Recoiling at bad surgery is one thing, but there's no denying Hollywood's hold on our psyches, consciously or not. "Everyone is influenced by celebrities to a degree because access [to them] is so pervasive," says Oakley Smith, a Toronto surgeon specializing in rhinoplasty. Smith says Hollywood acts as a "style leader" for cosmetic surgery, similar to how the catwalks of Milan trickle their influence down the fashion pipelines, but in a less seasonal, more gradual way.
Of course, it's a double-edged sword for actresses. While there is the need to look young and fresh to beat off the competition, if they get work done that is too obvious, they could plasticize themselves out of a job. Recently, several high-profile casting directors have been quoted as saying ladies who toy with Mother Nature in a bid to stay employable are often being rejected for roles either because they look too fake or their faces can't move well enough to emote.
Beauty's changing faceThankfully, there are many signs that celebs are changing their standards of beauty. Lisa Rinna revealed she was having her infamously puffy lips downsized. Sharon Osbourne told the Today Show she was having her implants removed. And Jenny McCarthy says she uses Botox "minimally" so she can still have natural movement.
Will "real" women be influenced by these changes? Robert Troell, a California-based cosmetic surgeon, says he doesn't think the slowly evolving celebrity beauty ideal will result in clients coming to his office and requesting a particular movie star's features. However, he does believe that "the publicity around celebrities' esthetic procedures, whether it's liposuction or having their lips done, brings it more into the mindset of the public. If someone wanted to do something already, it can help facilitate that."
There's also a tangible shift toward "agelessness" as opposed to just "looking younger." Celebs with a relatable, fresh-faced beauty are hard to put a date on, even when we know they weren't born yesterday. Think Halle Berry, Jennifer Aniston, Julianne Moore. Sure, they've got access to the best dermatologists, personal trainers and dietitians on the planet, but still they look individual, beautiful and real. It's an ideal that Smith says was already entrenched in this country. "In California, there's still a prevalent attitude of wanting to look ‘done' and advertising that they've had work, but north of the border? Canadian women want nothing to do with that — they've always wanted to look natural."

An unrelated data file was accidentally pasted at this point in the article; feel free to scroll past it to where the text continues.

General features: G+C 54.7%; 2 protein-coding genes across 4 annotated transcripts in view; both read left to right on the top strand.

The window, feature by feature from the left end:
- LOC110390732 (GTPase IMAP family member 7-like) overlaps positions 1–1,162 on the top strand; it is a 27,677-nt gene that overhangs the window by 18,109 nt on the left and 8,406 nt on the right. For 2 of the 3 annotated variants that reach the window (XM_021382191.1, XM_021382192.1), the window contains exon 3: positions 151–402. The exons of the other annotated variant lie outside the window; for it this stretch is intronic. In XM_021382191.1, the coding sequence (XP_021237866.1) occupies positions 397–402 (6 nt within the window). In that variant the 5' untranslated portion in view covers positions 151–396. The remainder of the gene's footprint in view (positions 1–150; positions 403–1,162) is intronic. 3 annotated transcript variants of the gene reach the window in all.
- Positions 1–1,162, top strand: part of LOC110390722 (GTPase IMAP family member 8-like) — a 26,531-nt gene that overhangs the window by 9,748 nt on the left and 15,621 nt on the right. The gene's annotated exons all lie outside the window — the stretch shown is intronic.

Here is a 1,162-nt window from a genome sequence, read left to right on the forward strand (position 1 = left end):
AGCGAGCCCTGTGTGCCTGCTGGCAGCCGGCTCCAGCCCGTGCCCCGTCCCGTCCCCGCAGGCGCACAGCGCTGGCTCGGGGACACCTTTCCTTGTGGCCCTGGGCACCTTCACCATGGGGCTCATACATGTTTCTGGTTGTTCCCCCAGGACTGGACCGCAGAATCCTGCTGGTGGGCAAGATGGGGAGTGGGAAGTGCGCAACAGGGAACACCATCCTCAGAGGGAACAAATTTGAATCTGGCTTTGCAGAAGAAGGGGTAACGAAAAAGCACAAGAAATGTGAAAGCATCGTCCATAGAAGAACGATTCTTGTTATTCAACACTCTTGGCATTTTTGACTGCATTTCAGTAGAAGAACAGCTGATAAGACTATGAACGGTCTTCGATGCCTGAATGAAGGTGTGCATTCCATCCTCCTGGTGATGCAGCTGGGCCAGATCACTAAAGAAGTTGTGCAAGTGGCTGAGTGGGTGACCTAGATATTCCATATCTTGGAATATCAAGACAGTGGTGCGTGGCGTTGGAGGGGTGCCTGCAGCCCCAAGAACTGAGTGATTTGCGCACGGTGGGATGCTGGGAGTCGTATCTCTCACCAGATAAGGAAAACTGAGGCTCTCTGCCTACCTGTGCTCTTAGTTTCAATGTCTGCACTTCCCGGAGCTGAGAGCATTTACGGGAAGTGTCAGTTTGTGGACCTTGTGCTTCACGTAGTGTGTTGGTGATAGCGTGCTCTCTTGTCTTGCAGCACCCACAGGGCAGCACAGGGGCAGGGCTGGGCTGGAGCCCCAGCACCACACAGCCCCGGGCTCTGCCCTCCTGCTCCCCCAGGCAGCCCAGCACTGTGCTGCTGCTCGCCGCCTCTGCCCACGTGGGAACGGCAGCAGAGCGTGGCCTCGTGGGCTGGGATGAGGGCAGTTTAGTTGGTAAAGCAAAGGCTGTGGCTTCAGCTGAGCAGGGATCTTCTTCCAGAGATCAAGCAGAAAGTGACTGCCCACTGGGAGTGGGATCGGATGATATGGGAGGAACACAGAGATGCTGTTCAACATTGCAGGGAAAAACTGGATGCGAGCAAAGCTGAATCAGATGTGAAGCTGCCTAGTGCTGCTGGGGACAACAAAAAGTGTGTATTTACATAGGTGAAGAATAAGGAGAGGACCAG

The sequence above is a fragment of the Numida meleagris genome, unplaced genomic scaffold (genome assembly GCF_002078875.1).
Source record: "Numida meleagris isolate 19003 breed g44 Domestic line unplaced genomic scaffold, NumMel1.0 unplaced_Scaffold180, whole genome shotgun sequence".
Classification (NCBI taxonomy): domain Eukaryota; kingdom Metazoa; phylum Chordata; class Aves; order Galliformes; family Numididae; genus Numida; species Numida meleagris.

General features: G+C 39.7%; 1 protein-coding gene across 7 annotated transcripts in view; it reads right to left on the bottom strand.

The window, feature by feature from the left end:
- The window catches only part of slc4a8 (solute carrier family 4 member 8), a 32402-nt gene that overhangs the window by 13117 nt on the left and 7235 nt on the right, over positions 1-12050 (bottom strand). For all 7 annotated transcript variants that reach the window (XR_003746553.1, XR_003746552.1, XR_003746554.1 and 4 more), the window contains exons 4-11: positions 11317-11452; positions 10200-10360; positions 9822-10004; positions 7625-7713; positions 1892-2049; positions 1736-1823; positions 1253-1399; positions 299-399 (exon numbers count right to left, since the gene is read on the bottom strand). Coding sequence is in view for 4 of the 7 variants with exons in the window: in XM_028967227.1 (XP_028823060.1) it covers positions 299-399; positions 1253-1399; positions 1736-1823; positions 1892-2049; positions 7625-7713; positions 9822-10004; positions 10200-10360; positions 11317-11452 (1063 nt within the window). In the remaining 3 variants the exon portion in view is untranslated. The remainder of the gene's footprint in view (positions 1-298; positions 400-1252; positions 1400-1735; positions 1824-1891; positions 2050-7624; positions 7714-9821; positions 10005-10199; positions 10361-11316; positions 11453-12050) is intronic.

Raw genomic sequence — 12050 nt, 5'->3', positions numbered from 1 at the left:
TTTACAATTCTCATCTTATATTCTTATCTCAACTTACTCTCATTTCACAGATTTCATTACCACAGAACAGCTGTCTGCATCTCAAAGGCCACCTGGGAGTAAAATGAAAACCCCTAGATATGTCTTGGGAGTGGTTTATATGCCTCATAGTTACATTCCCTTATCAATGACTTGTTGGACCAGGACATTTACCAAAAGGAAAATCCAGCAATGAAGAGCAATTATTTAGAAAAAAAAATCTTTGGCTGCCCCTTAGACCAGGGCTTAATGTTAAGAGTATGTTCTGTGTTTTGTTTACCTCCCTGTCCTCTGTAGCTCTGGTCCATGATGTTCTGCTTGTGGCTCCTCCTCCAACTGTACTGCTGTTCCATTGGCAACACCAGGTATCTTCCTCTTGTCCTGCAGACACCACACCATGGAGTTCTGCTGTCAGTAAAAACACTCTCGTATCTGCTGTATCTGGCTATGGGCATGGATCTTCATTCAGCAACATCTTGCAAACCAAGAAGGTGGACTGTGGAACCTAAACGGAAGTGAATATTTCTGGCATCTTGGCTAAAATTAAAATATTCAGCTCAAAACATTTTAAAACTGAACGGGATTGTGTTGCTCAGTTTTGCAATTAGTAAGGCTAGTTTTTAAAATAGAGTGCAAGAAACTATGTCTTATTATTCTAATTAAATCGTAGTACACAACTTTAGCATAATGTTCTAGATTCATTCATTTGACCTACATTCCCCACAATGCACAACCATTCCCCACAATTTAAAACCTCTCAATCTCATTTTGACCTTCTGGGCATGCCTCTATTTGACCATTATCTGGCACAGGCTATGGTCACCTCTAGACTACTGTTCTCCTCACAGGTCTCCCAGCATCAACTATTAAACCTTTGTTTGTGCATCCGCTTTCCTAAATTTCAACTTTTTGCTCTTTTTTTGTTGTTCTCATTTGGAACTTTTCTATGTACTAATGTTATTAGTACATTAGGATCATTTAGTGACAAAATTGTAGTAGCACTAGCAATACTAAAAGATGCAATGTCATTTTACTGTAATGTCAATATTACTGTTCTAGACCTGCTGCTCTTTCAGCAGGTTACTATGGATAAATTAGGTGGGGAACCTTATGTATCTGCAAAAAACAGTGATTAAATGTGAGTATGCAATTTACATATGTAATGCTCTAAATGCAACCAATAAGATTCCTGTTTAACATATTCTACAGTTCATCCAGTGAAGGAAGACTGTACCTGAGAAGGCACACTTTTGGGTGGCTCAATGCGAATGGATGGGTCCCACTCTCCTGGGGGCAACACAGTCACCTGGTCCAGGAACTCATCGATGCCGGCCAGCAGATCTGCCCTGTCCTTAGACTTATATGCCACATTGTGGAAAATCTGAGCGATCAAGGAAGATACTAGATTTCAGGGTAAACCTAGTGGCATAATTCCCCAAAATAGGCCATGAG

What, exactly, does "natural" work look like?When it comes to injectables, it means having less than the normal dose of Botox. Instead of an ice rink for a forehead, some movement remains. And volume-enhancing fillers can be done subtly, away from nut-storing chipmunk cheeks (which never signified youth anyway) and toward a more refined, healthy — and ageless — look.
Twenty years ago, the ski-jump nose was the prevalent choice for women hopping into the surgeon's chair. Today, Smith says he does a lot of revision work to fix those noses. "It was a look driven by the patient," he explains, "this nose that was cute, upturned, infantile." Combine new sur-gical techniques with a changing aesthetic — let's hope women now want to be seen as strong, not juvenile — and the buzzword for nose work becomes "harmonious."
"There's still an ideal of wanting symmetry and harmony," says Smith, "but it's a flexible, fluid one that fits with your face and body and respects your ethnic background."
Healthy and youthful is inChests are downsizing too. Martin Jugenburg, a plastic and reconstructive surgeon in Toronto, says a lot of boomers who had breast augmentation more than 10 years ago are now requesting smaller implants. "Bigger is no longer better — women don't want something obvious anymore. They just want to look healthy and youthful." Jugenburg also credits new techniques, such as fat grafting, which offers more realistic, natural results than other materials used in the past.
So where does this leave us? If the trend continues, we'll certainly have less fodder for water cooler gossip after awards shows. I'd love to see celebs be more open about what work they've had done, to help keep things in perspective. And I question how empowering it truly is if we begin coveting an ideal that looks natural but is actually man-made.
Perhaps we should take inspiration from renowned makeup artist Bobbi Brown, 53, best known for her celebration of accessible beauty. She thinks the best things women should hope for is to look "fresh" and "great." I'd add to those immortal words by saying that the fastest way to an "agelessness" utopia involves acceptance, confidence and a bucketful of sunscreen.